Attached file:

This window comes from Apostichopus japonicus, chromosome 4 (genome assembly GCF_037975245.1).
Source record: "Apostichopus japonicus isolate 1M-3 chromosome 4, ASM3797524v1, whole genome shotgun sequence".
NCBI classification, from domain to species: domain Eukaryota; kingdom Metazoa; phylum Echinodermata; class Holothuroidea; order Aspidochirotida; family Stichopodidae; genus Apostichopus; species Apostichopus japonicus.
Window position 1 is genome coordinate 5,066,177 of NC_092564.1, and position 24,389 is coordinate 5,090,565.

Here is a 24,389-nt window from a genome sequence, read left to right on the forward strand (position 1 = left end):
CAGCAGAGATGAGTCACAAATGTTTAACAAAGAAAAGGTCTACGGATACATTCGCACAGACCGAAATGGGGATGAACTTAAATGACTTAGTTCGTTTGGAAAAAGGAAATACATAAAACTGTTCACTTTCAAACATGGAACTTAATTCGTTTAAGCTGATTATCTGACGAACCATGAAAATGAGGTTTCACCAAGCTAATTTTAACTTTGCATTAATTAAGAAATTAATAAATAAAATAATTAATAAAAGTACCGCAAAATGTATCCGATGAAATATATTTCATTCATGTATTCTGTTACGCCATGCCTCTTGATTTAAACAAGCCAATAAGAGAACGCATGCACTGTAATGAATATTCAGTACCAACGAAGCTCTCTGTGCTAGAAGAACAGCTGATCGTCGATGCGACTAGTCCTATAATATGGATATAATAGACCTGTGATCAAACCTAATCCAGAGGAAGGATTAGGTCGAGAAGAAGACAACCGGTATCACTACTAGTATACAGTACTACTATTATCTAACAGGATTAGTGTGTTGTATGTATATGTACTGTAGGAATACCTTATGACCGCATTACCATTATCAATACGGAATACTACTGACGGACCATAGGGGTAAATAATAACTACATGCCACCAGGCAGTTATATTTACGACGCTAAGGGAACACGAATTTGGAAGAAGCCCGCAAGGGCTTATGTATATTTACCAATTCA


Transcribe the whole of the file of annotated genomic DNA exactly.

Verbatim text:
This window comes from Apostichopus japonicus, chromosome 4 (genome assembly GCF_037975245.1).
Source record: "Apostichopus japonicus isolate 1M-3 chromosome 4, ASM3797524v1, whole genome shotgun sequence".
NCBI classification, from domain to species: domain Eukaryota; kingdom Metazoa; phylum Echinodermata; class Holothuroidea; order Aspidochirotida; family Stichopodidae; genus Apostichopus; species Apostichopus japonicus.
Window position 1 is genome coordinate 5,066,177 of NC_092564.1, and position 24,389 is coordinate 5,090,565.

Here is a 24,389-nt window from a genome sequence, read left to right on the forward strand (position 1 = left end):
CAGCAGAGATGAGTCACAAATGTTTAACAAAGAAAAGGTCTACGGATACATTCGCACAGACCGAAATGGGGATGAACTTAAATGACTTAGTTCGTTTGGAAAAAGGAAATACATAAAACTGTTCACTTTCAAACATGGAACTTAATTCGTTTAAGCTGATTATCTGACGAACCATGAAAATGAGGTTTCACCAAGCTAATTTTAACTTTGCATTAATTAAGAAATTAATAAATAAAATAATTAATAAAAGTACCGCAAAATGTATCCGATGAAATATATTTCATTCATGTATTCTGTTACGCCATGCCTCTTGATTTAAACAAGCCAATAAGAGAACGCATGCACTGTAATGAATATTCAGTACCAACGAAGCTCTCTGTGCTAGAAGAACAGCTGATCGTCGATGCGACTAGTCCTATAATATGGATATAATAGACCTGTGATCAAACCTAATCCAGAGGAAGGATTAGGTCGAGAAGAAGACAACCGGTATCACTACTAGTATACAGTACTACTATTATCTAACAGGATTAGTGTGTTGTATGTATATGTACTGTAGGAATACCTTATGACCGCATTACCATTATCAATACGGAATACTACTGACGGACCATAGGGGTAAATAATAACTACATGCCACCAGGCAGTTATATTTACGACGCTAAGGGAACACGAATTTGGAAGAAGCCCGCAAGGGCTTATGTATATTTACCAATTCA